Friday, November 30, 2012

Guy Friday-- Alien Invasions

The Assault (Recon Team Angel #1)
Falkner, Brian. The Assault.
25 September 2012, Random House
Copy from YA Books Central and reviewed there.

In the future (shortly before I can retire in 2038), the Earth has been taken over by aliens from Bzadia. It started with a plea from a small group to be allowed to take refuge in uninhabited areas of Australia, but before long they were attacking that area of the world and moving slowly and inexorably through Europe. Only the US has remained free, and the military there assembled a small team of teenagers who were modified to look like Bzadians and trained in their customs and language, as well as military tactics. They are parachuted into the Australian outback with a mission-- to find the base at Uluru and blow it to pieces. To do so, they have to confront actual Bzadians and also deal with a traitor in their midst. Only the leader, Ryan Chisnall, has figured this out and is trying to keep his team safe and the mission on track. When the group finally gets to Uluru, they find out a horrendous plan of the Bzadians, but do their best to save civilians involved and get their team out safely.
Strengths: Wow. I liked the premise of the alien invasion, the description of the Bzadians and some of their gestures and phrases, and the twist when the group infiltrates Uluru. Boys will love the military action, weapons, and fighting. Great cover. Should probably have two copies!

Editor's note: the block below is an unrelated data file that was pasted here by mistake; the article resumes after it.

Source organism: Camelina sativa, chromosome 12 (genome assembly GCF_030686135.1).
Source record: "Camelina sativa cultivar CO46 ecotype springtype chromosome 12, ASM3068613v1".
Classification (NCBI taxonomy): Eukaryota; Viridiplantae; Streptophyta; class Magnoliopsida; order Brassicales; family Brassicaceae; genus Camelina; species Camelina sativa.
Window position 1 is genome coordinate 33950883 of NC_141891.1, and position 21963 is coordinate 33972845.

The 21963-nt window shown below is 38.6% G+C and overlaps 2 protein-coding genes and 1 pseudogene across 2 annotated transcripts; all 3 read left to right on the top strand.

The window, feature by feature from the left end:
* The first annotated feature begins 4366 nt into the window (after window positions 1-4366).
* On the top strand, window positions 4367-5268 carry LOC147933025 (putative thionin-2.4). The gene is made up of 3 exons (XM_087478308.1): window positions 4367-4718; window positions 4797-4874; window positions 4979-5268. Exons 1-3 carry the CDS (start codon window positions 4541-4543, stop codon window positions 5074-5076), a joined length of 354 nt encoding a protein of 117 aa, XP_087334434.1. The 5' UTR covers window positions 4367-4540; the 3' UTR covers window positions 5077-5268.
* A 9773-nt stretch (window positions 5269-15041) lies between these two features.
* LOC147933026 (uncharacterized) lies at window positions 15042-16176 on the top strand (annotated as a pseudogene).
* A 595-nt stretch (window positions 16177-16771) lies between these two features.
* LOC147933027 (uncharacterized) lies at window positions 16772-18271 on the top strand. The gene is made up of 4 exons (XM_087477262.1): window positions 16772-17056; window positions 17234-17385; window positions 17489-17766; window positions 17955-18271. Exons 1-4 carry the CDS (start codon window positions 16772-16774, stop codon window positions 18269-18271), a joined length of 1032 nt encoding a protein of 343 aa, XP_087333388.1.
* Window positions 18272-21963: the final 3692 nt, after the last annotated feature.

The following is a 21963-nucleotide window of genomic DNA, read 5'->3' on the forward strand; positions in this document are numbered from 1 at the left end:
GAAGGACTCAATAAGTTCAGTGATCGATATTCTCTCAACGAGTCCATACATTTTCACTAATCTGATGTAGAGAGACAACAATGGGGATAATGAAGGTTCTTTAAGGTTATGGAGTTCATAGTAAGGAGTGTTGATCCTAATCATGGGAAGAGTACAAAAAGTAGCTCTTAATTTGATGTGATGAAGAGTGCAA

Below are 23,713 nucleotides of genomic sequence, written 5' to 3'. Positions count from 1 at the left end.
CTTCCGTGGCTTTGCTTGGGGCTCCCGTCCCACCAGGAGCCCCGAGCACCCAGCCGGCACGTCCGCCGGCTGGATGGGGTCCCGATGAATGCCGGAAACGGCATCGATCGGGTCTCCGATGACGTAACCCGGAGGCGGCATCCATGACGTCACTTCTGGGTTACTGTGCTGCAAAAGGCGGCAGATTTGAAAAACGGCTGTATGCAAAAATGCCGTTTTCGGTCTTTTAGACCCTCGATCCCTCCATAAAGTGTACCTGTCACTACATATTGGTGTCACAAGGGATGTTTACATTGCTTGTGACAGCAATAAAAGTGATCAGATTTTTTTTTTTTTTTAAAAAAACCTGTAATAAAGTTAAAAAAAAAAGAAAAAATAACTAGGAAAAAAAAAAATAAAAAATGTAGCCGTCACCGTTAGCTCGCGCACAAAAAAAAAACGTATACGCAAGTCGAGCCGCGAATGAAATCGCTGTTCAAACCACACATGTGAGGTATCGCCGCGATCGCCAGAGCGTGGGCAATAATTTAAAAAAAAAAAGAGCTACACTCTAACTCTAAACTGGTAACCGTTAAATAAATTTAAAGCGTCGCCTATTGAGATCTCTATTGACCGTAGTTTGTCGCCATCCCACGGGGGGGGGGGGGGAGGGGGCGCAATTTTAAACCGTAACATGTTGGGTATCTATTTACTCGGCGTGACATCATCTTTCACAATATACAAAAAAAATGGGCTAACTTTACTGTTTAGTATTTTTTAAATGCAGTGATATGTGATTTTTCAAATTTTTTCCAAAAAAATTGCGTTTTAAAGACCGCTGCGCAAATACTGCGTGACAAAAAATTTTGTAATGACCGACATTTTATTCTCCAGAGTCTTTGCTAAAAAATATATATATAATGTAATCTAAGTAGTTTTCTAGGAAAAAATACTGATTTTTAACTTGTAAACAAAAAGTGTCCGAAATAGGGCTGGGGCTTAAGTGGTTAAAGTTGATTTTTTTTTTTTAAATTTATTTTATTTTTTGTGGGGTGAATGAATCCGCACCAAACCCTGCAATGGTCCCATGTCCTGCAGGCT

Weaknesses: About half way through the book, I realized I had no idea what the team was doing in the Outback; it was explained shortly thereafter, but there was so much going on at the beginning of the book that I didn't even think about it. Good or bad? Hard to tell.

Sadly, this was not nominated for the Cybils. Drat.

Thursday, November 29, 2012

The Unfortunate Son

The Unfortunate SonLeeds, Constance. The Unfortunate Son.
14 June 2012, Viking Juvenile
Nominated for the Cybils by lwad

Luc was born with only one ear in 16th century France, and his father is very displeased with him. Instead of working in the family olive groves, he decides to help out Pons and Mattie, an older brother and sister team who are raising a young noblelady, Beatrice, after the violent death of her father at the hands of a lord. The little make shift family does well for a time, until Pons and Luc are attacked by pirates while out fishing. While Pons survives, the news of Luc's disappearance is taken hard by the women in the family, although Luc's real family seem to be resigned to it. Luc is sold to a very educated man in North Africa, Salah, and while Salah's other servant, Bes, is very cruel to Luc, Salah himself works to educate Luc in the ways of healing. Luc wants to be home, but does learn much. Meanwhile, a secret surrounded Luc's birth, and more information about Beatrice's family surfaces. This information drastically changes everyone's lives, and just might make it possible to get Luc back from slavery.
Strengths: Even though the description and cover made me loathe to pick this up, I was very quickly sucked into the story. All the characters were interesting, the glimpse into life in North Africa was fascinating, and the plot moved everyone quickly. This reminded me a little of Jacques' The Angel's Command for some reason, or maybe Jinks' Pagan's Crusade. I enjoyed it.
Weaknesses: This will be a hard sell, since it is an unusual time period.

I was very sad to hear that the author, Constance Leeds, passed away in February of 2012. 

Wednesday, November 28, 2012

I Survived: The Attacks of September 11, 2001

I Survived #6: I Survived the Attacks of September 11th, 2001Tarshis, Lauren. I Survived: The Attacks of September 11, 2001.